Council Makes Room for Taller Hedges and Fences
By Gene Williams
July 13 -- Hoping to remove the thorns from a politically prickly issue, the City Council Tuesday night voted in new regulations to replace a 58-year-old ordinance governing hedges and fences.
The decision will likely cool off a controversy that has been brewing for more than two years during which scores of residents turned out at public meetings to explain why they should be allowed to keep their too-tall shrubbery, or why their neighbors should not.
“This has gone through a very lengthy process,” said Council member Richard Bloom, adding that the effort “has really borne fruit for the community.”
“Not everyone is going to agree,” Bloom added. “This is the kind of issue where we’re never going to get one hundred percent consensus, but I think this is a good and strong compromise.”
The interim ordinance passed Tuesday will likely be modified over the next two years as the City updates its General plan -- a master document that will guide development over the next two decades.
The new regulations retain many of the features of the old ordinance while allowing for greater flexibility.
Fence and wall height limits remain essentially the same, but side and back yard hedges will be allowed to grow taller than the current eight feet.
The ordinance also includes new regulations for terraced landscapes on sloped lots, new provisions for ornaments, safety rails and pergolas, and new procedures to handle complaints and variances.
Existing oversized fences, walls and hedges will be “grandfathered” in under the new rules. But City staff caution that the “grandfather clause” might create difficulties.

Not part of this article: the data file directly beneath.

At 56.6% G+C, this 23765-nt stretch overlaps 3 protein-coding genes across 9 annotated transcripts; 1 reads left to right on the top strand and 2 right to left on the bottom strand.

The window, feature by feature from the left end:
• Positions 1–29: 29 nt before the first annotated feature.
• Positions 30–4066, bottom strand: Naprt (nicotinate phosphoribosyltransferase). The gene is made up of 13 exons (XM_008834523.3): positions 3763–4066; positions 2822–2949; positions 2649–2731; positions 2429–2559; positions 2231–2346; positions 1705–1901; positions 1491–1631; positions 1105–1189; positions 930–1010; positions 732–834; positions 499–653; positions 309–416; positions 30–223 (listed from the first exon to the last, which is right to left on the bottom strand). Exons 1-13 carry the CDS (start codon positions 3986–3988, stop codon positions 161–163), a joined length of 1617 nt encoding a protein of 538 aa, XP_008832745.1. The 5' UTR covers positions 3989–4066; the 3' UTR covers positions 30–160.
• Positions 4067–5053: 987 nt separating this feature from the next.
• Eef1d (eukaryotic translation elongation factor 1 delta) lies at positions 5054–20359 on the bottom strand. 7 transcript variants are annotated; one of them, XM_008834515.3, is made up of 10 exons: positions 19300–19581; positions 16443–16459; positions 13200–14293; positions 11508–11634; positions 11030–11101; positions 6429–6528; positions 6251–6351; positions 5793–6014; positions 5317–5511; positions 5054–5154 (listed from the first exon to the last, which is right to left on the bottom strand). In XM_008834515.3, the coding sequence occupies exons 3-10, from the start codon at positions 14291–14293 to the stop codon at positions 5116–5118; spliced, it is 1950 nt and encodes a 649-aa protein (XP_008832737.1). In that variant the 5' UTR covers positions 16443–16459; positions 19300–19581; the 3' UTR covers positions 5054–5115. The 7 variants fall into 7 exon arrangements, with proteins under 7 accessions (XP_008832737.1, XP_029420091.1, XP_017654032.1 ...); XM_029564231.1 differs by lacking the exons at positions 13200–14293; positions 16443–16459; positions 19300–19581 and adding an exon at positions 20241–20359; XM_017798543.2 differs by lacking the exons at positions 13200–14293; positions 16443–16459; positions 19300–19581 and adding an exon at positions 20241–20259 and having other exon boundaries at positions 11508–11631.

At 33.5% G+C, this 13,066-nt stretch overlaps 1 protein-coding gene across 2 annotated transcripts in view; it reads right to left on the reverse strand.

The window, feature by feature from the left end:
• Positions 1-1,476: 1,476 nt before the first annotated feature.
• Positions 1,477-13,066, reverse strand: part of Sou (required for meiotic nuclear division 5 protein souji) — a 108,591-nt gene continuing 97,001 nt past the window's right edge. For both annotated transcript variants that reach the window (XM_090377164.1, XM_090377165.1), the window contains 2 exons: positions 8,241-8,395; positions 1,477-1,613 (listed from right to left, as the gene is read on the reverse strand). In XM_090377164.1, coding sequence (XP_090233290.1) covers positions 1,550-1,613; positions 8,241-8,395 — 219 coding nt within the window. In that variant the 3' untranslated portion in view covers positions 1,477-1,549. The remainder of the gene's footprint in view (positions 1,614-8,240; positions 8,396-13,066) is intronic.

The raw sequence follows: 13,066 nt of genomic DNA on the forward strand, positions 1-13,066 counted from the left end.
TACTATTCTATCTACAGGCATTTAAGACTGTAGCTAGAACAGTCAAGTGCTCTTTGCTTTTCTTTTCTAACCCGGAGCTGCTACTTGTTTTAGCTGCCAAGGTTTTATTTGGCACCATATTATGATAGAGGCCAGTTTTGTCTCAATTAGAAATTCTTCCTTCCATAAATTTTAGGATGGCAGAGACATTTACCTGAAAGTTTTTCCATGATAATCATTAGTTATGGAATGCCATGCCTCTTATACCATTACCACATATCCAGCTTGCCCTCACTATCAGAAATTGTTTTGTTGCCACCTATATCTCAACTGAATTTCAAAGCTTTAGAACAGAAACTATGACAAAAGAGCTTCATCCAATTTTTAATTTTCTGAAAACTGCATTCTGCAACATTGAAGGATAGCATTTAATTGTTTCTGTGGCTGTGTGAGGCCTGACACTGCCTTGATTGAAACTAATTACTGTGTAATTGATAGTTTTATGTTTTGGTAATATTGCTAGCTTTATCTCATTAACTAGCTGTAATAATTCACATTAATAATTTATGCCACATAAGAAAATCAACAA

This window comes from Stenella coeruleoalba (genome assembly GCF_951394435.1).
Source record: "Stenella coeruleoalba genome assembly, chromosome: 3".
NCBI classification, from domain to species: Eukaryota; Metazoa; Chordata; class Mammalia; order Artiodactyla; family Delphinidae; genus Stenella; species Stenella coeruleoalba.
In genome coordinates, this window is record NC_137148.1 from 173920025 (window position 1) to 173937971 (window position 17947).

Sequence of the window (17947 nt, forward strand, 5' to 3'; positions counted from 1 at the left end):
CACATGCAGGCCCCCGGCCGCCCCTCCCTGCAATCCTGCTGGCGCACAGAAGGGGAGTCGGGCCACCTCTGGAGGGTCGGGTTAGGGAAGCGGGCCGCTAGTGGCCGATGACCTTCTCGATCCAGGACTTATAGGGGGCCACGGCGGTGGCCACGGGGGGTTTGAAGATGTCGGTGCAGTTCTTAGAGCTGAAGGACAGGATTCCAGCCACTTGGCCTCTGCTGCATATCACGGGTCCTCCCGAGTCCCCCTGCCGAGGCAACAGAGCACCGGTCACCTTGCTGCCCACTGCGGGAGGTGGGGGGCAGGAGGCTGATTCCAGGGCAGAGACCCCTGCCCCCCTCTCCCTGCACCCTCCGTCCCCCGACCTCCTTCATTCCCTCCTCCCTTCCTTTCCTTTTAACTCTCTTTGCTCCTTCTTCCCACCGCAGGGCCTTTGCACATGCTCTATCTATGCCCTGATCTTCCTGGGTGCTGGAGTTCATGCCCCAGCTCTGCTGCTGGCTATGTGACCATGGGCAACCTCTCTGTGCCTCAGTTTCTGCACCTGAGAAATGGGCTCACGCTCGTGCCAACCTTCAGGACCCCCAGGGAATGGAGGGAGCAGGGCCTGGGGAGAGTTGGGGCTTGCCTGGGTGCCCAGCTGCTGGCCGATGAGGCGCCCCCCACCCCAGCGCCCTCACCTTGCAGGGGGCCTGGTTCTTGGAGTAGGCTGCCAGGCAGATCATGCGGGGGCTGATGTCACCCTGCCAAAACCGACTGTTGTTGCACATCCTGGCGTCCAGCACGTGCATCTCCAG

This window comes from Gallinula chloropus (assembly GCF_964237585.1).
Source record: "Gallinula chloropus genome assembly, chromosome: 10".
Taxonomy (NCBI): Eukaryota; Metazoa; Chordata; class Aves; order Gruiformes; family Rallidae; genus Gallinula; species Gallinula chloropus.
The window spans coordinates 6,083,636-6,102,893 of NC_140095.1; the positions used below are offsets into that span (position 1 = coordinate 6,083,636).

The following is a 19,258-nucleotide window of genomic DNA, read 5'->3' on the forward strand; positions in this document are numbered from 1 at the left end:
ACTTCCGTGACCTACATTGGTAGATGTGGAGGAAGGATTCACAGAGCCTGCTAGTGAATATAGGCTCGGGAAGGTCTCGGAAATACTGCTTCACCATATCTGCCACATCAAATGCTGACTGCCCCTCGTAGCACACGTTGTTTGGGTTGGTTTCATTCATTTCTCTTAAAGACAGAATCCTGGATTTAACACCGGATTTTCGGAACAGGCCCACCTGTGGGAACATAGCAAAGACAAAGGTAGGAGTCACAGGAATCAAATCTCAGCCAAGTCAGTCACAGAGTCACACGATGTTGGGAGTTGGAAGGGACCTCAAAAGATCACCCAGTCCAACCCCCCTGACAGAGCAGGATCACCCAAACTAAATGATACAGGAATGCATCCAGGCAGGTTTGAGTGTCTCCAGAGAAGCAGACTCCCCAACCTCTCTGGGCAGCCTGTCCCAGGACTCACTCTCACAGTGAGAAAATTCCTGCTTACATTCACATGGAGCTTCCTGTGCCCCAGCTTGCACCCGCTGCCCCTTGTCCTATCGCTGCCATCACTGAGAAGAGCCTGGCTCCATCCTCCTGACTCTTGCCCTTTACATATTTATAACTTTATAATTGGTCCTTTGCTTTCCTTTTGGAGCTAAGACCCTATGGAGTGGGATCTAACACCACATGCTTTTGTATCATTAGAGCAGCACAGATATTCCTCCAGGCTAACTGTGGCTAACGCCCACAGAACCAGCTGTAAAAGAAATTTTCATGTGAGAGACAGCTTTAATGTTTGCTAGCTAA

In a report to the council Tuesday, staff pointed out that the growing, changing nature of hedges will make “enforcement of future height complaints….problematic.”
For example, in the future it will be difficult to tell a pre-existing “grandfathered” hedge from one that has since grown to “nonconforming heights,” staff wrote, adding that taking an accurate inventory of “grandfathered” hedges “through a registration process or field inspection would involve an extensive effort and likely prolong resolution of the fence and hedge issue.”
The council responded by directing the City manager to come up with simple
procedures for residents to voluntarily register their “grandfathered”
hedges with the City.
“What we’re doing is what we’re constantly doing in this city, which is complicating something that doesn’t need to be complicated,” said Councilman Herb Katz, who opposed putting any height limits on hedges.
“We never had problems with this until we went and started investigating,” he added, apparently referring to citations which caught hedge violators off guard two years ago and sparked anger.
“I don’t think we need to have a hedge regulation. Leave it alone!” Katz said.
Council member Bobby Shriver, who entered local politics after his hedges were cited, agreed and suggested that existing safety ordinances might be broadened to deal with hedges that pose quality-of-life problems.
He had spent three hours reading the ordinance, Shriver said, and came to the conclusion that “the enforcement of this thing is going to be a nightmare.”
But the rest of the council disagreed and turned down a motion to remove height limits from hedges.